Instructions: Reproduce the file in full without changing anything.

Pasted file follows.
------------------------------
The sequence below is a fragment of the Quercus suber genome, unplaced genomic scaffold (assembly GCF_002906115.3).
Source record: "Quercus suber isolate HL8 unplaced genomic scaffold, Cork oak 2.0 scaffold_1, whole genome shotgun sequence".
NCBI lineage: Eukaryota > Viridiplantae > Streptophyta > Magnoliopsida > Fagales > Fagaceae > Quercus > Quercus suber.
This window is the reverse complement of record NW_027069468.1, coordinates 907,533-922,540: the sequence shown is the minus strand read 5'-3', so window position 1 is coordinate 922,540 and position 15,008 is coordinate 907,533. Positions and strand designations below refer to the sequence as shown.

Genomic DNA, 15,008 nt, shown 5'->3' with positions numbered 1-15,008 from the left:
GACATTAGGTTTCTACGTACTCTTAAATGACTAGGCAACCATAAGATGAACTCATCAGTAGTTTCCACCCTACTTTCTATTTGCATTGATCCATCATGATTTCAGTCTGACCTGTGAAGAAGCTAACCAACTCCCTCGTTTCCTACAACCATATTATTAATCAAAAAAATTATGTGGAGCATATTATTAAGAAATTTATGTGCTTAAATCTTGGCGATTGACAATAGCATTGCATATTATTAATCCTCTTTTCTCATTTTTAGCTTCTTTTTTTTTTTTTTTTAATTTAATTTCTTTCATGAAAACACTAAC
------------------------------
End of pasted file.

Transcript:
The sequence below is a fragment of the Quercus suber genome, unplaced genomic scaffold (assembly GCF_002906115.3).
Source record: "Quercus suber isolate HL8 unplaced genomic scaffold, Cork oak 2.0 scaffold_1, whole genome shotgun sequence".
NCBI lineage: Eukaryota > Viridiplantae > Streptophyta > Magnoliopsida > Fagales > Fagaceae > Quercus > Quercus suber.
This window is the reverse complement of record NW_027069468.1, coordinates 907,533-922,540: the sequence shown is the minus strand read 5'-3', so window position 1 is coordinate 922,540 and position 15,008 is coordinate 907,533. Positions and strand designations below refer to the sequence as shown.

Genomic DNA, 15,008 nt, shown 5'->3' with positions numbered 1-15,008 from the left:
GACATTAGGTTTCTACGTACTCTTAAATGACTAGGCAACCATAAGATGAACTCATCAGTAGTTTCCACCCTACTTTCTATTTGCATTGATCCATCATGATTTCAGTCTGACCTGTGAAGAAGCTAACCAACTCCCTCGTTTCCTACAACCATATTATTAATCAAAAAAATTATGTGGAGCATATTATTAAGAAATTTATGTGCTTAAATCTTGGCGATTGACAATAGCATTGCATATTATTAATCCTCTTTTCTCATTTTTAGCTTCTTTTTTTTTTTTTTTTAATTTAATTTCTTTCATGAAAACACTAAC